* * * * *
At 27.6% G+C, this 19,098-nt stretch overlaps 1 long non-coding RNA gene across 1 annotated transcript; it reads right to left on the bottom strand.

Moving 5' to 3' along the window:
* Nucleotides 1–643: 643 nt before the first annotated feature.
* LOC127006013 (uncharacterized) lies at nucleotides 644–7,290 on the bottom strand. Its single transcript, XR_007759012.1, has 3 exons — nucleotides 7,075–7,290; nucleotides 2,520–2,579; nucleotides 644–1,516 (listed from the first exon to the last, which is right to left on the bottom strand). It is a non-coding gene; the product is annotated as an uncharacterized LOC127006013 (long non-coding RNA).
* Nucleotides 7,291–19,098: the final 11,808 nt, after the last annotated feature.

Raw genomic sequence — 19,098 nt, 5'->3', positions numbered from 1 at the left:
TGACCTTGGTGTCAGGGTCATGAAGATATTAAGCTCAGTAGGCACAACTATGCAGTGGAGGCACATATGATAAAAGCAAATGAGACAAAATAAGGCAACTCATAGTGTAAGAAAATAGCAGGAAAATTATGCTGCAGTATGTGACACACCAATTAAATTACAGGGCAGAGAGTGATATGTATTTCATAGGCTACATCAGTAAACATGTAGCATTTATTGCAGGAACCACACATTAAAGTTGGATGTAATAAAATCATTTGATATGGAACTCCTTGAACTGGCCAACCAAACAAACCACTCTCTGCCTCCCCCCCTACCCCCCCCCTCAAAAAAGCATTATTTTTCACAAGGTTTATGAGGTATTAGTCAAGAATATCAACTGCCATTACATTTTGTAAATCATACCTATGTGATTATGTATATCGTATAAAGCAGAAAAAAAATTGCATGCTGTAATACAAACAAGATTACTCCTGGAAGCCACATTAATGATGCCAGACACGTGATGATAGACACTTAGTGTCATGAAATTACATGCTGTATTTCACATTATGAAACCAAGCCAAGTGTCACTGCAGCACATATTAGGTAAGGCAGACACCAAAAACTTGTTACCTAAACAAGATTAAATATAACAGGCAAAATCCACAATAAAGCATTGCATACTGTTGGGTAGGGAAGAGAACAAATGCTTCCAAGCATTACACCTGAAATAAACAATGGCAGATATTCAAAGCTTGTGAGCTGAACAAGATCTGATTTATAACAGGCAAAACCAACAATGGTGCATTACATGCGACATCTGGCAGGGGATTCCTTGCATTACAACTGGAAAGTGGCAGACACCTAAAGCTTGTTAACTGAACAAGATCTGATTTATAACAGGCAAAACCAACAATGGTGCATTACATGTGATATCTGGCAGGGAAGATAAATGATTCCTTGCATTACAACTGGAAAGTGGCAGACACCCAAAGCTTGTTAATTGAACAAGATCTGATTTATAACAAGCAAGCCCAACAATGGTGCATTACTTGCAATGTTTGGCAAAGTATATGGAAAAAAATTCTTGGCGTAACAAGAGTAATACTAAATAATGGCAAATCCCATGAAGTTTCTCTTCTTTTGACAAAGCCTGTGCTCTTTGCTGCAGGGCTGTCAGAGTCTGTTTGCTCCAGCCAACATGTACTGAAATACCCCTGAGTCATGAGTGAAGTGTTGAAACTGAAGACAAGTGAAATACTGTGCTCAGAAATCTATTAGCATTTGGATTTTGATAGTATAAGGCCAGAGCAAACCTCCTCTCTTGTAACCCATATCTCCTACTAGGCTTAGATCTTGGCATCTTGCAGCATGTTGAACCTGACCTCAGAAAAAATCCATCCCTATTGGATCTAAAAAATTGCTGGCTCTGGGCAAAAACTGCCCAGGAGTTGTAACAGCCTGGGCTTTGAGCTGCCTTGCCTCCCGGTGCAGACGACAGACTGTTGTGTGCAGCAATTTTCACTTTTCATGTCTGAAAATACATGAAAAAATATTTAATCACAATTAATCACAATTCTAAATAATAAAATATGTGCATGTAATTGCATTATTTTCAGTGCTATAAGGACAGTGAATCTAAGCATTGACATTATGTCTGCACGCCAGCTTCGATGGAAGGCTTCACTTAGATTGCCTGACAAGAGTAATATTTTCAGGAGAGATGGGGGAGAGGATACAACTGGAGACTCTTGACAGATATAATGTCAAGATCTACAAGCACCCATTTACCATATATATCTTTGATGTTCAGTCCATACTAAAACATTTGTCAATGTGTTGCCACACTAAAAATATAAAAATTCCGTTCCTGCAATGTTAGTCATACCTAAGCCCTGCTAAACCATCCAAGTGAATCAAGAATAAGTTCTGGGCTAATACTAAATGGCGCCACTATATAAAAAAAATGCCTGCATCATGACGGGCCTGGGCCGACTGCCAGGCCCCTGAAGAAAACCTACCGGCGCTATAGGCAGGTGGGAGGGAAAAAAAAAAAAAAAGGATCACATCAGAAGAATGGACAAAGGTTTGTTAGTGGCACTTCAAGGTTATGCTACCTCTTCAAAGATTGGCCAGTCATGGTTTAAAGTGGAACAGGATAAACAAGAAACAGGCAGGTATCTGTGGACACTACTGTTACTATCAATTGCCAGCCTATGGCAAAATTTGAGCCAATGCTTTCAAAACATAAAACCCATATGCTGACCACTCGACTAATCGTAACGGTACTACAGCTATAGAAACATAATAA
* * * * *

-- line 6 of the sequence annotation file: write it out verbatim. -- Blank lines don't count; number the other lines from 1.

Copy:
Raw genomic sequence — 19,098 nt, 5'->3', positions numbered from 1 at the left: